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Cyprus Towns & Villages - Ayia Napa

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Information on the town of Ayia Napa in Cyprus

Nissi Beach in Ayia Napa      Photo © CyprusExpat.co.uk

Ayia Napa (Greek: Αγία Νάπα, pronounced [aˈʝa ˈnapa]; Turkish: Aya Napa) is a resort at the far eastern end of the southern coast of Cyprus, famous for its sandy beaches. In recent years, apart from being a family holiday destination, it has become a "party capital" with Ibiza, Rimini, and Mykonos. As of late, it has become particularly popular with the familiar UK-originated music such as dubstep, drum and bass, grime, house, and garage artists.

Etymology

The name Ayia Napa is derived from a Venetian-era monastery of the same name, located in the centre of the town, next to the square that today is the clubbing centre. The word "Ayia" (Agia) means "holy" in Greek. "Napa" is archaic and means "wooded valley" or dell. In ancient times the area surrounding the town was covered with thick forest.

History

According to local legend, the now renowned original icon was accidentally discovered by a hunter in pursuit of his prey. Upon discovery, the icon of the Virgin Mary was called Virgin Mary of Napa, eventually shortened and now known as Ayia Napa. The present monastery, built in 1500, was built around the cave, in honour of the Virgin Mary of Ayia Napa. According to local tradition, until 1790 no one lived within close vicinity of Ayia Napa. The first inhabitants who actually appeared and settled were twenty men from Salonica, Greece.

Geography

Geographically, Ayia Napa lies near Cape Greco at the eastern part of Cyprus, just south of Famagusta and forms part of a larger area known as Kokkinochoria (a name derived from the red colour of its soil). It is a town of Famagusta District, in the remaining southern part of the district not occupied by Turkish forces in 1974. Ayia Napa is about 8 kilometres (5.0 mi) from Protaras, a town that has recently seen similar development, but still manages to remain low-key and remains more favourable for families and Cypriot locals.

Tourism

Ayia Napa attracts a large number of tourists and features a number of bathing beaches, on which water sports such as water-skiing, windsurfing, canoeing, scuba diving and speed boating are popular. The Cyprus Tourism Organization supervises the beaches and is responsible for protecting the interests of all tourists. The most popular of these beaches is Nissi beach, which is visited mainly by younger people in the summer and gets quite crowded; it offers great water sports facilities.

Another is the Harbour beach (also known as Limanaki (CTID) or Pantahou beach), which is one of Cyprus' longest, and the longest in Ayia Napa. Harbour beach caters more for families. The New Golden Bay (or Lanta / Landa beach as it is known to the locals) is less crowded, but there are still a number of activities available. Several hotels and apartments are situated on Nissi Road, including Nissi Beach Hotel, Kaos Hotel Apartments among others. All beaches in Ayia Napa have been awarded the EU blue flag for their level of cleanliness and facilities. Cyprus, with 53 Blue Flag beaches, has three records:

the most Blue Flags per capita in the world
the most dense concentration of Blue Flag Beaches
the most Blue Flag beaches and per coastline length in the world.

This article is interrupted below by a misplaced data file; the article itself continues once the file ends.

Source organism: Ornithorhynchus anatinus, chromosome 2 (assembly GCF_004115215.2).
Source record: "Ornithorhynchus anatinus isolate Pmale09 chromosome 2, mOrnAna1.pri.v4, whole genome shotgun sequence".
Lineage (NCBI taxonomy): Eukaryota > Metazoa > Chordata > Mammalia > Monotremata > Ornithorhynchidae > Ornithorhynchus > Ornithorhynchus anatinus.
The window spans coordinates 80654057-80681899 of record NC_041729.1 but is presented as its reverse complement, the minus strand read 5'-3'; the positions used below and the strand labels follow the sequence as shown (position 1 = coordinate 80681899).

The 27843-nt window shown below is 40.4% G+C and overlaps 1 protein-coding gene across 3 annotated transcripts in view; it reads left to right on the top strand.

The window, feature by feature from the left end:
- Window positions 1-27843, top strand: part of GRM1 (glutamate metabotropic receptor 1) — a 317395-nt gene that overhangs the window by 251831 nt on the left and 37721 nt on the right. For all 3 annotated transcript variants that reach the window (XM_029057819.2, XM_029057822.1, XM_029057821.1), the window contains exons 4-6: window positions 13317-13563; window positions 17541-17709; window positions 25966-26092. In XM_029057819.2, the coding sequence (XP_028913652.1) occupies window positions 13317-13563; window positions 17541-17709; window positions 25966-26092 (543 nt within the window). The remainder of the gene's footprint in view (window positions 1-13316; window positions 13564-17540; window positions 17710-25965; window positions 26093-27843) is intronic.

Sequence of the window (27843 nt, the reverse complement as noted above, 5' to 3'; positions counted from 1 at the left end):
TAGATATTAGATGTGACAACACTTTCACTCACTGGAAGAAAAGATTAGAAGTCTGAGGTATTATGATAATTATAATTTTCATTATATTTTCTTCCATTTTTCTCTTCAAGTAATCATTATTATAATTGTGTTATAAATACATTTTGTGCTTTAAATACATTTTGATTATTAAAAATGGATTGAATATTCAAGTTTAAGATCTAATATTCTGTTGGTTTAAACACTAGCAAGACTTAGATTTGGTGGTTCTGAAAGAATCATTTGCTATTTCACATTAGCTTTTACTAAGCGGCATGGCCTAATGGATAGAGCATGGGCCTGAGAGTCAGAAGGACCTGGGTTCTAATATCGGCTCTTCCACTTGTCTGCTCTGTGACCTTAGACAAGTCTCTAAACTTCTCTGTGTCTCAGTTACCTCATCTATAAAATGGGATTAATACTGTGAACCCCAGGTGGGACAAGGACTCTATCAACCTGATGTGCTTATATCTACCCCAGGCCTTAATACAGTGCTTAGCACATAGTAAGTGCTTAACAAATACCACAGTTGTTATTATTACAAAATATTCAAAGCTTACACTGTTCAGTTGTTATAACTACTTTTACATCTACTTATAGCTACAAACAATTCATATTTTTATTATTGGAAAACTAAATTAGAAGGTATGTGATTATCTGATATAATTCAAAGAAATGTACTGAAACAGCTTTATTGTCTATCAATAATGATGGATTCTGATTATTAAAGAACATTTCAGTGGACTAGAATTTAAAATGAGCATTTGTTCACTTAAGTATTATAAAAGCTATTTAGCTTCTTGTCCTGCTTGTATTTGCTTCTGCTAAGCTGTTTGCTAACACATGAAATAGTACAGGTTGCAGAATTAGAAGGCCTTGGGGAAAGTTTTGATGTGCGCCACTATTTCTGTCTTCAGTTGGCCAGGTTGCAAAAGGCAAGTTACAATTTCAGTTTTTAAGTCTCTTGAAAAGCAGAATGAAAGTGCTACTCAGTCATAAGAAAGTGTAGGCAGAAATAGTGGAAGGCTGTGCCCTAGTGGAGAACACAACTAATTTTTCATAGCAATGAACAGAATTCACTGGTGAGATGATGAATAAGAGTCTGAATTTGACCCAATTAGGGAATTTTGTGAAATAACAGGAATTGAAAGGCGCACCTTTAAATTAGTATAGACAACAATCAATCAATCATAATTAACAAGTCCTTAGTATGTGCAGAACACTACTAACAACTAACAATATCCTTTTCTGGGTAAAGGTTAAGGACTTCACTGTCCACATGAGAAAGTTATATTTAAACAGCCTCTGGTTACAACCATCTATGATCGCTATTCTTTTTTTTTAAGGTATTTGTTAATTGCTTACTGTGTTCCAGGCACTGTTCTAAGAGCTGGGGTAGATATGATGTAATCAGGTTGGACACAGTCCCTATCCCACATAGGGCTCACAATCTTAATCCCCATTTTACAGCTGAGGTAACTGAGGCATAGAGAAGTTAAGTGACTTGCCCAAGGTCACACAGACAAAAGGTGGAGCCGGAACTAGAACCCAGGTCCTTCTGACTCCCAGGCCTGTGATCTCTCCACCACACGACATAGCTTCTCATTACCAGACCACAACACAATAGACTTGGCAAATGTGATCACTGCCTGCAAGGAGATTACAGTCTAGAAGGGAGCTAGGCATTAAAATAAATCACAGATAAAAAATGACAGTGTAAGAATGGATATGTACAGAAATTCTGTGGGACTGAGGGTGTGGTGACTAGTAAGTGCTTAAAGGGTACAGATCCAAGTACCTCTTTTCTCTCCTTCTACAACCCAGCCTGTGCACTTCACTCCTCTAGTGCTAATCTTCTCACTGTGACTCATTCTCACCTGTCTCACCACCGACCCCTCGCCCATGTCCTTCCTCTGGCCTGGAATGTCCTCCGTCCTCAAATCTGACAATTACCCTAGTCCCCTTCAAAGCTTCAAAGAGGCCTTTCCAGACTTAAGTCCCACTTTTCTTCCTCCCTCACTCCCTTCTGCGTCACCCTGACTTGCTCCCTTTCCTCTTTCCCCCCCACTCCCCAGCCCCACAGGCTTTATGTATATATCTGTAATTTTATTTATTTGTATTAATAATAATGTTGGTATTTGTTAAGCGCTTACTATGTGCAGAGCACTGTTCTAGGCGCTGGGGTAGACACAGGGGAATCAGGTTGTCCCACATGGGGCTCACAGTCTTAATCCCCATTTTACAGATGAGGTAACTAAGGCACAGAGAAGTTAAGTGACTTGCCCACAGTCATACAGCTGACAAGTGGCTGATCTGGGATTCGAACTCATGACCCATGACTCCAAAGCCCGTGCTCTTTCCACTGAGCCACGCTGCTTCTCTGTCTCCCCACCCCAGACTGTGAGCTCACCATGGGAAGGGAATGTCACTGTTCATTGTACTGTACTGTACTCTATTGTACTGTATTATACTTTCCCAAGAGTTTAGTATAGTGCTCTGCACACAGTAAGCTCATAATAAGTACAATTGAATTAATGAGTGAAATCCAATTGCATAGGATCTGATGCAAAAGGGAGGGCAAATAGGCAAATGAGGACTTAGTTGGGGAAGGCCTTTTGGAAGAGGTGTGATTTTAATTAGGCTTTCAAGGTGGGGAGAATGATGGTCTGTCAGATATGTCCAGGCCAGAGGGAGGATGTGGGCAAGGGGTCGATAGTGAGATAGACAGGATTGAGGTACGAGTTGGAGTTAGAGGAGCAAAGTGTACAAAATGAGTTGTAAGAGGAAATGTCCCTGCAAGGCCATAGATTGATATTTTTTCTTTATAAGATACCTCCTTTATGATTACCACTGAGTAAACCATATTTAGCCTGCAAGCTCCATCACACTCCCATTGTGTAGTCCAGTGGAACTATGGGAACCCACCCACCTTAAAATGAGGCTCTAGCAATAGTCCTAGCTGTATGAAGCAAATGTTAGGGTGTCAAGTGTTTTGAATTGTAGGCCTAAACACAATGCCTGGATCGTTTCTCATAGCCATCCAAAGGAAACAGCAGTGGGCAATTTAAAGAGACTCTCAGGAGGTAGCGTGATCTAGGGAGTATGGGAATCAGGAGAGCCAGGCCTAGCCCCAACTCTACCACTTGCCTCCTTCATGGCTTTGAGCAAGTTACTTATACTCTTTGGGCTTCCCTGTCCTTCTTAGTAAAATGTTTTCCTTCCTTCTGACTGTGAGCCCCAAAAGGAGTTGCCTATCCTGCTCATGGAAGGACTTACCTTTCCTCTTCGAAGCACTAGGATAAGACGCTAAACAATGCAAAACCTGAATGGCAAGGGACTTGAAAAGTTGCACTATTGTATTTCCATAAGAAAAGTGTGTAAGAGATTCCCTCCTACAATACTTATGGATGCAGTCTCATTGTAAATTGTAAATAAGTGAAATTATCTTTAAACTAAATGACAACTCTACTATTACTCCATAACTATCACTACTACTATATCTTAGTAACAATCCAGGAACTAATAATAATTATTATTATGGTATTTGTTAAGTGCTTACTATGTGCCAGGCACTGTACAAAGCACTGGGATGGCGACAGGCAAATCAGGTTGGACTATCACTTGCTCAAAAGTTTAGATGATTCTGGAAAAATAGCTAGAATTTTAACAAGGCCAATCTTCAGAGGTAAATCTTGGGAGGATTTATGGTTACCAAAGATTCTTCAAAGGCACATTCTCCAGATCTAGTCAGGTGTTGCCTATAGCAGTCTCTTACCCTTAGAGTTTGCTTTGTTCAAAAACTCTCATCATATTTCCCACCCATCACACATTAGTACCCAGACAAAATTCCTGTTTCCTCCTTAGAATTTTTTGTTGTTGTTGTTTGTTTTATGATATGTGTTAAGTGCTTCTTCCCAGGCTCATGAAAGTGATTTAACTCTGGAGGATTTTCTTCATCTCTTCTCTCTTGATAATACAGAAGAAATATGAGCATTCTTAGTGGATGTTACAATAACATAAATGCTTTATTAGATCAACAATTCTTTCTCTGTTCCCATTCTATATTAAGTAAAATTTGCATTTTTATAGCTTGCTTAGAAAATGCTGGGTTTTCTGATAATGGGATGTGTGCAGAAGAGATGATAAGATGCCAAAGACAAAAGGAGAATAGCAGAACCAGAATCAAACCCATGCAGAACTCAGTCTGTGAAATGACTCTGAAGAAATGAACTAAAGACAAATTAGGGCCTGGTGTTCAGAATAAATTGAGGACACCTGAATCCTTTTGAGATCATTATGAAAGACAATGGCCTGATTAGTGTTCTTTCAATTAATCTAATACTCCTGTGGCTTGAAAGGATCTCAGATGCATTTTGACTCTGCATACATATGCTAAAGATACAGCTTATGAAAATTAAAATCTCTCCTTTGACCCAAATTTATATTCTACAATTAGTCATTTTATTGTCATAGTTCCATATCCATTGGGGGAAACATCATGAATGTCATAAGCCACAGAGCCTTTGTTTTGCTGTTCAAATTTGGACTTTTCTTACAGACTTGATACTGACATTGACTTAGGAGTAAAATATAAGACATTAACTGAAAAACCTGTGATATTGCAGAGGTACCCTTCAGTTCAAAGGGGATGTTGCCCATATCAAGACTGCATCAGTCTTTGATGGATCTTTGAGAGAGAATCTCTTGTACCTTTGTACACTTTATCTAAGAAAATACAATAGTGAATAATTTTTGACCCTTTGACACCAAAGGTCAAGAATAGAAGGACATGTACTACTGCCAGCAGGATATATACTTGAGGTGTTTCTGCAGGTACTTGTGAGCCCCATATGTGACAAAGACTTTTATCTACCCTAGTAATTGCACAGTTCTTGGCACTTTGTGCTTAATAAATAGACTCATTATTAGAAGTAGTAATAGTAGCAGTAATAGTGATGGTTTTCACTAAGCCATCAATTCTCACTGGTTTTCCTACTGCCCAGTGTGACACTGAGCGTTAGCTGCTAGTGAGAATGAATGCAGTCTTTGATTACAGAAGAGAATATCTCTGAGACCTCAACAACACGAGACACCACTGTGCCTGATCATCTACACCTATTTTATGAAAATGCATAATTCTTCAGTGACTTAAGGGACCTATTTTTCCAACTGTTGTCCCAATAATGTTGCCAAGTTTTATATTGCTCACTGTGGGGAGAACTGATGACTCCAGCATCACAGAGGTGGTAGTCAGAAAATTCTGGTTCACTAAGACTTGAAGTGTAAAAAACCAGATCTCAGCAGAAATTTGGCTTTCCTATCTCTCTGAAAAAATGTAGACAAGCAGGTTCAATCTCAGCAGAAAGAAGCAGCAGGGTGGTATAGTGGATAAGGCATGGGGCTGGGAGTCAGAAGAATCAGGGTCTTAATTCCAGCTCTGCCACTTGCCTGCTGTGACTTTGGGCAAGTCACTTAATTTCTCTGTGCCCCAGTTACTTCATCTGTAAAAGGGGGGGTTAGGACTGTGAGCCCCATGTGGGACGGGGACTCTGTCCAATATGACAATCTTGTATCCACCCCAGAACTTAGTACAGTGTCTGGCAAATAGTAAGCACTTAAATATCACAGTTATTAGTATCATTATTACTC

Beach parties are another popular form of entertainment in Ayia Napa.

The Square, central to the town, is filled with high end restaurants, night clubs and shops, such as The Castle Club, Club Sin, and Nikita's Steak House. Ayia Napa has changed its image somewhat over the years, from a fishing village to a Mediterranean paradise and has now found its place as a multicultural town, catering to all tastes.

Cape Greco is a ten-minute drive from the centre of Ayia Napa and is considered one of the most beautiful places on the island offering sightseeing, cliff jumping and a variety of other activities.

Monastery

Ayia Napa Monastery is the best known landmark of the Ayia Napa area. It has a charm that represents a time when Ayia Napa was a sleepy fishing village. It seems that in ancient times, the location where the monastery and the village exists today, was covered by thick forest, visited only by hunters from the neighbouring villages.

Museums And Ruins

The town contains a number of museums. The Tornaritis - Pierides Museum of Marine Life was founded in June 1992 in Ayia Napa and is located at the lower level of the Town hall. It exhibits past and present marine life, scientifically classified. Its main purpose is to show the marine fauna of Cyprus and the Mediterranean, helping the study and research of this part of Natural History, but also to stress the importance and necessity of preserving the marine environment.

Thalassa, the Municipal Museum of the Sea in Ayia Napa, is dedicated to the enhancement, promotion and preservation of the marine heritage of Cyprus, from prehistoric times to the present. Located at the centre of Agia Napa, the Museum displays marine artifacts and serves as a centre for educational programmes and community cultural events. The Museum houses sculptures, engravings, ceramics and paintings of seascapes made by some of the greatest 19th and 20th century Greek and Cypriot artists.

The Makronissos Tombs are found west of Ayia Napa village. They are an ancient burial site, located at a stepped road, which leads down to a rectangular entrance. The entrances were originally closed with one large or two smaller calcarenke slabs.

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